Opioids as facilitators of feeding: Can any food be rewarding?

Pawel K. Olszewski, Johan Alsiö, Helgi B. Schiöth, Allen S Levine

Research output: Contribution to journalArticlepeer-review

33 Scopus citations


Palatability is one of the most rewarding aspects of consummatory behavior. Opioids, potent facilitators of intake of sweet and fat tastants, are thought to mediate hedonics of feeding. However, the rewarding context of consumption is not limited to palatability, and gratification can be achieved through other means, e.g., eating to satisfy hunger. The current review discusses the role of opioid peptides in food intake regulation by incorporating this expanded concept of feeding reward. We present evidence that, aside from increasing sugar/fat consumption, opioids propel the intake of diets whose gustatory value is low but are nonetheless consumed under circumstances allowing feeding gratification to occur. Opioids enhance reward-driven consumption by acting within the classical reward circuitry and also by signaling reward at sites that regulate other aspects of food intake, such as satiety and aversion. We conclude that, due to the complexity of neural and functional interactions, opioids are capable of enhancing pleasure of eating any food - palatable, bland or even aversive - making any meal into a more rewarding experience, despite possible consequences.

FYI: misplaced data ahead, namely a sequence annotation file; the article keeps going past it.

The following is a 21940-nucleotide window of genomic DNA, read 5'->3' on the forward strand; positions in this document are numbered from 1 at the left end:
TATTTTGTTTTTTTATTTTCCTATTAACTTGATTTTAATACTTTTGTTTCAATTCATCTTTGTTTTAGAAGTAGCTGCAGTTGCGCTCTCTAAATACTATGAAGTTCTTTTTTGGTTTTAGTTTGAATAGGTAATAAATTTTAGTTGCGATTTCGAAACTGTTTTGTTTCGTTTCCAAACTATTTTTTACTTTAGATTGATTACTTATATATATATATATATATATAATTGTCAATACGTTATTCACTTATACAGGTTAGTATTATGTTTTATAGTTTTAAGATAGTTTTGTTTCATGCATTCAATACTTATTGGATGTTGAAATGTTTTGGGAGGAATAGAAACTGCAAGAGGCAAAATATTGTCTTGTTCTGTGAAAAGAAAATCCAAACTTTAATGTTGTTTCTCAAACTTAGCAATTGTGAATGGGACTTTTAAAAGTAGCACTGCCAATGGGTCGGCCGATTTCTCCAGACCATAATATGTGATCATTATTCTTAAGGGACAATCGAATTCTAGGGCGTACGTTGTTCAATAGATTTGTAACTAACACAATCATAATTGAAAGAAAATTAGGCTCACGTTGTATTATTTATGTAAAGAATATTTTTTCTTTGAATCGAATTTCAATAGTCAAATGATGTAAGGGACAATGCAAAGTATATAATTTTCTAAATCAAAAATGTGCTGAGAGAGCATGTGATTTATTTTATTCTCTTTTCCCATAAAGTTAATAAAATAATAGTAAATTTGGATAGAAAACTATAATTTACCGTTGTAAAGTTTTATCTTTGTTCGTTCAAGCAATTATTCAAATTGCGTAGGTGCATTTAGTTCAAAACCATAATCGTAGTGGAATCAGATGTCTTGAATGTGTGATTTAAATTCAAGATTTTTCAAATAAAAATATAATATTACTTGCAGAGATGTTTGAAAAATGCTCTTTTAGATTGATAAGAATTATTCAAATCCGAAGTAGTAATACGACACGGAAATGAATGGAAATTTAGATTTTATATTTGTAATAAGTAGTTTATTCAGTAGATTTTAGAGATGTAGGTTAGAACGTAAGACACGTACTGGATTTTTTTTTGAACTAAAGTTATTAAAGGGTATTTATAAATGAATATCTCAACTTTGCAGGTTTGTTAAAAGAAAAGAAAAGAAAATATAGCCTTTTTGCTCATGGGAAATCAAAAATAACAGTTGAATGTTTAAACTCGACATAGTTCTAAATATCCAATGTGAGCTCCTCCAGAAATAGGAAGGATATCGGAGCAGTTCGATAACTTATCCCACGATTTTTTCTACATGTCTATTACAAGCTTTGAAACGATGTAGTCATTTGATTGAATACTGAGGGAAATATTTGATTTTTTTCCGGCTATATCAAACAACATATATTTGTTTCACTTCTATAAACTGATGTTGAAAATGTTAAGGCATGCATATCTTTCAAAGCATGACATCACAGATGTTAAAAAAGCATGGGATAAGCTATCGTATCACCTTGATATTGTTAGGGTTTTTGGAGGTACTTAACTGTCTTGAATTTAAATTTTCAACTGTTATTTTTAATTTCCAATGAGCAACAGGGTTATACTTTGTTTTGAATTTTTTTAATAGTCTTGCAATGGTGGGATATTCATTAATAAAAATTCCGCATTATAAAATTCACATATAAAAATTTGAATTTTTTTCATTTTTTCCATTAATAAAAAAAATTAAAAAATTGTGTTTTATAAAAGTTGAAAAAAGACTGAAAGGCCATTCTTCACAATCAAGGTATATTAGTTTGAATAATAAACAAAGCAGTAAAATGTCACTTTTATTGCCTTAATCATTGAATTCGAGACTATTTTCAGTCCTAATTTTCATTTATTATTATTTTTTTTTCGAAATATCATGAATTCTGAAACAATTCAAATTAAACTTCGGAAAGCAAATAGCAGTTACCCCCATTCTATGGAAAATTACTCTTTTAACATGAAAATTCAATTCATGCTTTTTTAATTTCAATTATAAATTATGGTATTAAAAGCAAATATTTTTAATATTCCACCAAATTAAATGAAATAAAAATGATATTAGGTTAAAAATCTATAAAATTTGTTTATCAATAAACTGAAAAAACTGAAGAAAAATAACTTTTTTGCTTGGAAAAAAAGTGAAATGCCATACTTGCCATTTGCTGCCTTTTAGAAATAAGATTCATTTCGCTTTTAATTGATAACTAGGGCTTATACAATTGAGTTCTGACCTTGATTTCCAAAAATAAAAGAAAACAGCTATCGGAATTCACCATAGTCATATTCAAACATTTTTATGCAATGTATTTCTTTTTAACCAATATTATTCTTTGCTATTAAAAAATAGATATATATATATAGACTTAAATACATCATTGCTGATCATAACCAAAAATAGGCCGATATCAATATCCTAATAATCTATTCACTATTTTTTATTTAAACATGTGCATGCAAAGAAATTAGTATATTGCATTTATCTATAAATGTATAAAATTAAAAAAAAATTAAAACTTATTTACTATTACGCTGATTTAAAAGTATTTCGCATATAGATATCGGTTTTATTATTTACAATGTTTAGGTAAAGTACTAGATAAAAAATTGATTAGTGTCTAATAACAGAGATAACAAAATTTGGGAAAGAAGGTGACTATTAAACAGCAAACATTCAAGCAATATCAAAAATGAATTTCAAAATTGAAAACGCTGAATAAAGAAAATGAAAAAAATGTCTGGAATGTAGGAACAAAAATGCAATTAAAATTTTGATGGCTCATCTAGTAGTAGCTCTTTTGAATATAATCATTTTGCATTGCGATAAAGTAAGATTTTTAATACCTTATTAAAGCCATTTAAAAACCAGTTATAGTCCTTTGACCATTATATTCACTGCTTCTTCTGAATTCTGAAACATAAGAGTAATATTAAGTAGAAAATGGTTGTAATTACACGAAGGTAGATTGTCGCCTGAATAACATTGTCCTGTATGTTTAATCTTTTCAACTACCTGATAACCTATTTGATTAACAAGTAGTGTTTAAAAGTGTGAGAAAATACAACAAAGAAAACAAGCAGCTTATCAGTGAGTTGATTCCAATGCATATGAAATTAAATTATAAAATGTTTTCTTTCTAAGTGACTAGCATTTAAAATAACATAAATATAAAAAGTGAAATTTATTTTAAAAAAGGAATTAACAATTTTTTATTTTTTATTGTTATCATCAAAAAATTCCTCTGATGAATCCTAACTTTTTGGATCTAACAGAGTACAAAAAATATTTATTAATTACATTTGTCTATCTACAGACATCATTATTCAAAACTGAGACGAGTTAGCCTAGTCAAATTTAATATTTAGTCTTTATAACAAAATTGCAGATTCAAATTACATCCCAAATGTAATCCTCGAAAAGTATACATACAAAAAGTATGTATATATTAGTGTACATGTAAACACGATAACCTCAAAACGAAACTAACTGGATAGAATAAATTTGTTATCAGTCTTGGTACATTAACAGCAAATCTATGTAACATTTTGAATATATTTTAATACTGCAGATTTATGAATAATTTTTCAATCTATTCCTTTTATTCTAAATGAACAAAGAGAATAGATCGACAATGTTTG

Original languageEnglish (US)
Pages (from-to)105-110
Number of pages6
JournalPhysiology and Behavior
Issue number1
StatePublished - Jul 25 2011


  • Alpha-MSH
  • KOR
  • MOR
  • Morphine
  • Oxytocin
  • Taste aversion


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